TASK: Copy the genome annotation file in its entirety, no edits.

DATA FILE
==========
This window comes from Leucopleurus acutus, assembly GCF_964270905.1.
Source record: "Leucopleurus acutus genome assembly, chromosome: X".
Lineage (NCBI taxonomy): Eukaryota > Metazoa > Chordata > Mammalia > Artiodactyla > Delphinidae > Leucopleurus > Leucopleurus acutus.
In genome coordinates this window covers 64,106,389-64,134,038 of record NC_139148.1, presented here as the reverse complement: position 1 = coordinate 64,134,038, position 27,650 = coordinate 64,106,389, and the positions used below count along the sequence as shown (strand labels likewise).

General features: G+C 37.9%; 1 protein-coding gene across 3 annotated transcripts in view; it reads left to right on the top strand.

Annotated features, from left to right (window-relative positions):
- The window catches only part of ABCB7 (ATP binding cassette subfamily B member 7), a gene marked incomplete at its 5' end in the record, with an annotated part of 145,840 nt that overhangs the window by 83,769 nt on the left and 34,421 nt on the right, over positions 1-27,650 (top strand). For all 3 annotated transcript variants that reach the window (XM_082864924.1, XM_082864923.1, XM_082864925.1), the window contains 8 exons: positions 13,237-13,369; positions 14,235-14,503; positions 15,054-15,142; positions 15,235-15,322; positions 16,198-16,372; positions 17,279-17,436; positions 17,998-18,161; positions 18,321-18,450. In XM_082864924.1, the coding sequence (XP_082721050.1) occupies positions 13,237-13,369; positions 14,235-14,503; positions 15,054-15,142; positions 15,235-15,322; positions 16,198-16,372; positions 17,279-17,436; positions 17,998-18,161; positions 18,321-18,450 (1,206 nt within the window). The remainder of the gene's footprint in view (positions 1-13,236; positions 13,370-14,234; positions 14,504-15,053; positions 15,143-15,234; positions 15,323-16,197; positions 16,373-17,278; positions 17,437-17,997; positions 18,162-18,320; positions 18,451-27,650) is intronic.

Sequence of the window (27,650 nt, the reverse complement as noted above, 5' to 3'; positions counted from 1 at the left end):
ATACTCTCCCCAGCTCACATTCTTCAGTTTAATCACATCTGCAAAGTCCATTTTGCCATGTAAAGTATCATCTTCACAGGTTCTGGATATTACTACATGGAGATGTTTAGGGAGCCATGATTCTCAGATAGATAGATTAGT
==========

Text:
This window comes from Leucopleurus acutus, assembly GCF_964270905.1.
Source record: "Leucopleurus acutus genome assembly, chromosome: X".
Lineage (NCBI taxonomy): Eukaryota > Metazoa > Chordata > Mammalia > Artiodactyla > Delphinidae > Leucopleurus > Leucopleurus acutus.
In genome coordinates this window covers 64,106,389-64,134,038 of record NC_139148.1, presented here as the reverse complement: position 1 = coordinate 64,134,038, position 27,650 = coordinate 64,106,389, and the positions used below count along the sequence as shown (strand labels likewise).

General features: G+C 37.9%; 1 protein-coding gene across 3 annotated transcripts in view; it reads left to right on the top strand.

Annotated features, from left to right (window-relative positions):
- The window catches only part of ABCB7 (ATP binding cassette subfamily B member 7), a gene marked incomplete at its 5' end in the record, with an annotated part of 145,840 nt that overhangs the window by 83,769 nt on the left and 34,421 nt on the right, over positions 1-27,650 (top strand). For all 3 annotated transcript variants that reach the window (XM_082864924.1, XM_082864923.1, XM_082864925.1), the window contains 8 exons: positions 13,237-13,369; positions 14,235-14,503; positions 15,054-15,142; positions 15,235-15,322; positions 16,198-16,372; positions 17,279-17,436; positions 17,998-18,161; positions 18,321-18,450. In XM_082864924.1, the coding sequence (XP_082721050.1) occupies positions 13,237-13,369; positions 14,235-14,503; positions 15,054-15,142; positions 15,235-15,322; positions 16,198-16,372; positions 17,279-17,436; positions 17,998-18,161; positions 18,321-18,450 (1,206 nt within the window). The remainder of the gene's footprint in view (positions 1-13,236; positions 13,370-14,234; positions 14,504-15,053; positions 15,143-15,234; positions 15,323-16,197; positions 16,373-17,278; positions 17,437-17,997; positions 18,162-18,320; positions 18,451-27,650) is intronic.

Sequence of the window (27,650 nt, the reverse complement as noted above, 5' to 3'; positions counted from 1 at the left end):
ATACTCTCCCCAGCTCACATTCTTCAGTTTAATCACATCTGCAAAGTCCATTTTGCCATGTAAAGTATCATCTTCACAGGTTCTGGATATTACTACATGGAGATGTTTAGGGAGCCATGATTCTCAGATAGATAGATTAGT